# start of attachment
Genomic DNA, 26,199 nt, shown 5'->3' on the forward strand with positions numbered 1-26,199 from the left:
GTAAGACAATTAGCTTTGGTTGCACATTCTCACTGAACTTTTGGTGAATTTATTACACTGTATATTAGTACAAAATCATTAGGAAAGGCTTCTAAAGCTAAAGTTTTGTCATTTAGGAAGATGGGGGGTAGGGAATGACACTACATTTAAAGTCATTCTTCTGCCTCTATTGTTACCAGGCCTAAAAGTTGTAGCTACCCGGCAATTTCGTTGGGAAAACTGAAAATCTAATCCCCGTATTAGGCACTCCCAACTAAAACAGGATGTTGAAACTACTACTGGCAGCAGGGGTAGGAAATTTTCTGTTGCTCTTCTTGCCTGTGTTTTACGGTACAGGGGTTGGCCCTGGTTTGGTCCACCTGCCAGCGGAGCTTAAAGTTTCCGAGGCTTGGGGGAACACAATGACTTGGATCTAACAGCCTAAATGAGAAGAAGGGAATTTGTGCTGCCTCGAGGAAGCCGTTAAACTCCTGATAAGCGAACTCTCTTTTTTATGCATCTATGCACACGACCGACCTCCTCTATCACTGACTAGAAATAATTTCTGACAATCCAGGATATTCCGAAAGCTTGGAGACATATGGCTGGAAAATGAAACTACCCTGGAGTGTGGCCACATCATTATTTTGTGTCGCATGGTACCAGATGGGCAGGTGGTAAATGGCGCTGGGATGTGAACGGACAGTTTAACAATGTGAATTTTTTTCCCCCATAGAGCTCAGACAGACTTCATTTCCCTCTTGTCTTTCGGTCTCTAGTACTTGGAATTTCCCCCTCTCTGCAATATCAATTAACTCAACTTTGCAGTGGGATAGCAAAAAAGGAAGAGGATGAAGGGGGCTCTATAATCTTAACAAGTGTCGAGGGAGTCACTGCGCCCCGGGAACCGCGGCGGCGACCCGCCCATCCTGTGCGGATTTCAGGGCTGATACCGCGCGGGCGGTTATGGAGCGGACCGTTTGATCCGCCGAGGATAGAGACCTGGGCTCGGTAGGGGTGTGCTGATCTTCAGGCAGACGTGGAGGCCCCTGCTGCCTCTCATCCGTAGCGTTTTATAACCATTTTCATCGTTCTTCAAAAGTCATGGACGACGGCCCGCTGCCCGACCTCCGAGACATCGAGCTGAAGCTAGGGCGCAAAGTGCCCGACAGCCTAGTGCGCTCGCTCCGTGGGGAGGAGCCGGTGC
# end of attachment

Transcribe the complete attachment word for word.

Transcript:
Genomic DNA, 26,199 nt, shown 5'->3' on the forward strand with positions numbered 1-26,199 from the left:
GTAAGACAATTAGCTTTGGTTGCACATTCTCACTGAACTTTTGGTGAATTTATTACACTGTATATTAGTACAAAATCATTAGGAAAGGCTTCTAAAGCTAAAGTTTTGTCATTTAGGAAGATGGGGGGTAGGGAATGACACTACATTTAAAGTCATTCTTCTGCCTCTATTGTTACCAGGCCTAAAAGTTGTAGCTACCCGGCAATTTCGTTGGGAAAACTGAAAATCTAATCCCCGTATTAGGCACTCCCAACTAAAACAGGATGTTGAAACTACTACTGGCAGCAGGGGTAGGAAATTTTCTGTTGCTCTTCTTGCCTGTGTTTTACGGTACAGGGGTTGGCCCTGGTTTGGTCCACCTGCCAGCGGAGCTTAAAGTTTCCGAGGCTTGGGGGAACACAATGACTTGGATCTAACAGCCTAAATGAGAAGAAGGGAATTTGTGCTGCCTCGAGGAAGCCGTTAAACTCCTGATAAGCGAACTCTCTTTTTTATGCATCTATGCACACGACCGACCTCCTCTATCACTGACTAGAAATAATTTCTGACAATCCAGGATATTCCGAAAGCTTGGAGACATATGGCTGGAAAATGAAACTACCCTGGAGTGTGGCCACATCATTATTTTGTGTCGCATGGTACCAGATGGGCAGGTGGTAAATGGCGCTGGGATGTGAACGGACAGTTTAACAATGTGAATTTTTTTCCCCCATAGAGCTCAGACAGACTTCATTTCCCTCTTGTCTTTCGGTCTCTAGTACTTGGAATTTCCCCCTCTCTGCAATATCAATTAACTCAACTTTGCAGTGGGATAGCAAAAAAGGAAGAGGATGAAGGGGGCTCTATAATCTTAACAAGTGTCGAGGGAGTCACTGCGCCCCGGGAACCGCGGCGGCGACCCGCCCATCCTGTGCGGATTTCAGGGCTGATACCGCGCGGGCGGTTATGGAGCGGACCGTTTGATCCGCCGAGGATAGAGACCTGGGCTCGGTAGGGGTGTGCTGATCTTCAGGCAGACGTGGAGGCCCCTGCTGCCTCTCATCCGTAGCGTTTTATAACCATTTTCATCGTTCTTCAAAAGTCATGGACGACGGCCCGCTGCCCGACCTCCGAGACATCGAGCTGAAGCTAGGGCGCAAAGTGCCCGACAGCCTAGTGCGCTCGCTCCGTGGGGAGGAGCCGGTGC